The Power of One, for ADD ADHD — ADD Tip O the Day 658

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Am I procrastinating? Or just waiting til the time is right?

List of One – for ADD ADHD Overwhelmed

I was already overloaded when I got the notice that my gross receipts tax (New Mexico!) had not been paid for December, 2014. Think of the penalties! Think of all the research to do. Think of filling out the forms and writing the check and addressing the envelope. Oh my!

My short to do list was already too long and my list of five was already up to seven. I couldn’t decide where to start. I alternated between sitting, paralyzed and stagnant, or spinning around in circles.  

Then I made my list of one.  On the back of an old envelope, I wrote, “TAX.”  That was probably the most important thing on my list of eight, but it didn’t matter. I just needed to do something.

One Thing

Sometimes I think I have too many things to do.  This can cause stagnation, demoralization, procrastination.

And it’s not true.

I only have one thing to do.  In the example above, it’s the tax.

So when I’m doing something, or thinking about doing something, I’m thinking,”But, oh, I need to do this, and I need to do that, and I need to do the other, too.”

No, I only need to do one thing.  When that one is done, then I’ll need to do the next one thing, but right now, it’s just this one.

That works better.

doug

Bonus Link:

Does ADD ADHD change with age? – from Linda Roggli

 

@addstrategies @dougmkpdp #add #adhd

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About doug with ADHD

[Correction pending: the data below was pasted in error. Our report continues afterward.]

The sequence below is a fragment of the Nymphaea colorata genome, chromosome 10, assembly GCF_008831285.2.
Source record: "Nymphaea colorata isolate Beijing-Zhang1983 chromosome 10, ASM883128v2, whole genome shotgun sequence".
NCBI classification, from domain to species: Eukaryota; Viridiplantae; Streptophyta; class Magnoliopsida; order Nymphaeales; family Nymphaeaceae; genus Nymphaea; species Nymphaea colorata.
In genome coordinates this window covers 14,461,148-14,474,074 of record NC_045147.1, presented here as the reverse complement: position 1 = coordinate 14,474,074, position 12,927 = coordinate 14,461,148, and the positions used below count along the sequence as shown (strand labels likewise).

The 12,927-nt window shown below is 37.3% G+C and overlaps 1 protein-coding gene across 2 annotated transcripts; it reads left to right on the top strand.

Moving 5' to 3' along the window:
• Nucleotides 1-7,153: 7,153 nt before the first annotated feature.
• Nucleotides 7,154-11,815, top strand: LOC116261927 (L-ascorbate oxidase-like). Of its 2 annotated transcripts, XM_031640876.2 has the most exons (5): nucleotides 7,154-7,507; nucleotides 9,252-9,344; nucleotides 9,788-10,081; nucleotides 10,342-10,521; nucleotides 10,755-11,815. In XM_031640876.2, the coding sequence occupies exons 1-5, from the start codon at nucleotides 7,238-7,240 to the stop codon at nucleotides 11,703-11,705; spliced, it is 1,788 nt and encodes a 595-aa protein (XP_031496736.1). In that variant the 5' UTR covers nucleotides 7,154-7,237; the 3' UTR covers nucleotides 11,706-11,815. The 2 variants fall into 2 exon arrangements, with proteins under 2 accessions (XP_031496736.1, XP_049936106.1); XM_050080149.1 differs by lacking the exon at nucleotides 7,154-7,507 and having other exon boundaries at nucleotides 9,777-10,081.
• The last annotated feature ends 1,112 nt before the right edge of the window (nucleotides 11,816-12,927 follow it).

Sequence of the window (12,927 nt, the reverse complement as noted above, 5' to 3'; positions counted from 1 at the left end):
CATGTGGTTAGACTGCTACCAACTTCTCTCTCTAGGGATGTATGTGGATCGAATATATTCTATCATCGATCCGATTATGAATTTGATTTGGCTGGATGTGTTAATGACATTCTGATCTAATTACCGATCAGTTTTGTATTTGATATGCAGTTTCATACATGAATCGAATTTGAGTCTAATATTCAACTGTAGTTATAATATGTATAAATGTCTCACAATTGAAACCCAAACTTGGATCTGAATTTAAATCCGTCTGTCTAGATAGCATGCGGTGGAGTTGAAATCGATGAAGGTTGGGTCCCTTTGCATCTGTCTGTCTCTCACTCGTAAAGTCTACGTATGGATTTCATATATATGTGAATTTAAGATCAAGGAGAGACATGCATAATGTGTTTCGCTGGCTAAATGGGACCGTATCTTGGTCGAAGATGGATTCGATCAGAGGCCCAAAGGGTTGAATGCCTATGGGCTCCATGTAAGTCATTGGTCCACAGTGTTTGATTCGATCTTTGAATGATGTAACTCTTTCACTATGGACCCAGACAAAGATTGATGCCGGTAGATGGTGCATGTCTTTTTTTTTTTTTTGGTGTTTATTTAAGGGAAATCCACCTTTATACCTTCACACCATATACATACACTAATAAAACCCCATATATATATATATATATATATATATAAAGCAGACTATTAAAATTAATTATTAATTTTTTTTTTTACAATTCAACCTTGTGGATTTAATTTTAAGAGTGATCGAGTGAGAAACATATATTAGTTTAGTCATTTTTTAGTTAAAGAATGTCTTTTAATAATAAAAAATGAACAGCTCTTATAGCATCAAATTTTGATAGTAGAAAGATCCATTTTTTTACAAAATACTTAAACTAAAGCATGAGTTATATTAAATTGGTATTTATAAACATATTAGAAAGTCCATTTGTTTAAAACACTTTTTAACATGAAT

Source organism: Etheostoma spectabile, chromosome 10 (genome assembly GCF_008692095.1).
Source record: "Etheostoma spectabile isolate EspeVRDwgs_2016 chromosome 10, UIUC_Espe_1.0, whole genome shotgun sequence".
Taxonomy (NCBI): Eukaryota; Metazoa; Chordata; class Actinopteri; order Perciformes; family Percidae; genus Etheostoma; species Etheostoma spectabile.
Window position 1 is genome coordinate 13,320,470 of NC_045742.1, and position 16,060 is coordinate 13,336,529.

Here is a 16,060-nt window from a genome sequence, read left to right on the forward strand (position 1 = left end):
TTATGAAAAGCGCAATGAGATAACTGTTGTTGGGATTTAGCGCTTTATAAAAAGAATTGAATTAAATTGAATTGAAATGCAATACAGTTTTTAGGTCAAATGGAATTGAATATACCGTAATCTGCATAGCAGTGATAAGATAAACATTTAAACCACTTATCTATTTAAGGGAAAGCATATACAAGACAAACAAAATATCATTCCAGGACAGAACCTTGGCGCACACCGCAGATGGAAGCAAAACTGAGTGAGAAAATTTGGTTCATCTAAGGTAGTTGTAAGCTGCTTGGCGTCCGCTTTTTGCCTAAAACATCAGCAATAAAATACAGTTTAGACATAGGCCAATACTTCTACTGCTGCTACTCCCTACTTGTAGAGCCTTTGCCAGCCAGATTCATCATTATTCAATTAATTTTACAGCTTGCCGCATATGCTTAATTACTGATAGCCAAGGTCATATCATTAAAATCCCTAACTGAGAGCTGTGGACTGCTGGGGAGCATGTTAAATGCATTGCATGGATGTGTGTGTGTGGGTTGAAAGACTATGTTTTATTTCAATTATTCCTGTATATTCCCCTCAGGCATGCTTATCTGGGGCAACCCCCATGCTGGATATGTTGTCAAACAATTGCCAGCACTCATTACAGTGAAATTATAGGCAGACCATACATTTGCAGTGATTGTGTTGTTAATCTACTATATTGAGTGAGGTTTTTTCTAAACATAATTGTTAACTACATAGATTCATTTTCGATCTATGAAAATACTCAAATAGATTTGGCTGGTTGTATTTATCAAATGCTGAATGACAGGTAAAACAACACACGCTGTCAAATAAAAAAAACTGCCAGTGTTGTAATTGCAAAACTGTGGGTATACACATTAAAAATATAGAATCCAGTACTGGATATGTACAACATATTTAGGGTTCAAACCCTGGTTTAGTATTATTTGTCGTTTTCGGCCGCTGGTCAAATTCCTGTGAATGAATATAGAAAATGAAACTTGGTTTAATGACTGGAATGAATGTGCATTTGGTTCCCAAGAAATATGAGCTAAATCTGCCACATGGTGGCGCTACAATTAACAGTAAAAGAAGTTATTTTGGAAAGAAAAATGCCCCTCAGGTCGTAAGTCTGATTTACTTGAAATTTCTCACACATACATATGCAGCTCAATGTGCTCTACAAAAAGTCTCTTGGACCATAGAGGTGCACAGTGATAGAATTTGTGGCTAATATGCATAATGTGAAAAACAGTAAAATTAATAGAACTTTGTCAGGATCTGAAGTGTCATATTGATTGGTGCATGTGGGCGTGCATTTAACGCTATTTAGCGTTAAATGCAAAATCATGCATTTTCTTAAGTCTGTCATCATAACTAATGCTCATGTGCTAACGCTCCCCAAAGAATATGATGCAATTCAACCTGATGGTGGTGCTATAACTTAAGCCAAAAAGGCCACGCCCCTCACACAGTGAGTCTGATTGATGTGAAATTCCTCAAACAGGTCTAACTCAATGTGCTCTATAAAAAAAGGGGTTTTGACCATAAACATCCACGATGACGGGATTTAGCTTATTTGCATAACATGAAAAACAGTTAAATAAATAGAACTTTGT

I am a psychiatric physician. I learned I have ADHD at age 64, and then wrote two ADHD books for adults, focusing on strategies for making your life better. Your Life Can Be Better; strategies for adults with ADD/ADHD available at amazon.com, or smashwords.com (for e books) Living Daily With Adult ADD or ADHD: 365 Tips O the Day ( e-book). This is one tip at a time, one page at a time, at your own pace. It's meant to last a year. As a child, I was a bully. Then there was a transformation. Now I am committed to helping people instead abusing them. The Bully was published in January, 2016. It's in print or e book, on Amazon.
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18 Responses to The Power of One, for ADD ADHD — ADD Tip O the Day 658

  1. Pingback: One At A Time – – – ADHD Tip O the Day 773 | ADDadultstrategies

  2. Pingback: Homey’s Back! – Strategy for Overwhelmed — ADD Tip O the Day 700 | ADDadultstrategies

  3. Have you heard of the method called 5-3-1 or maybe it’s 1-3-5. You plan 1 big thing, three medium things and 5 small things. I think it’s an interesting idea.

    Liked by 1 person

  4. That’s the truth. That’s why I’ve been enjoying the pomodoro technique of time management. I only do something for 25 minutes and then I do something else. I know I’ll get to everything eventually but I can pick one thing for now and then do something else. Otherwise I’m the same as you – paralyzed and overwhelmed!!!

    By the way, I started a new blog called http://www.pattygardner.com/. I’ll be posting whenever I want and about whatever I want – mainly stuff that happens in my crazy life – definitely ADHD related things.

    I also finally scheduled an appointment with a psychiatrist. I’m going on November 30th. I need help managing this.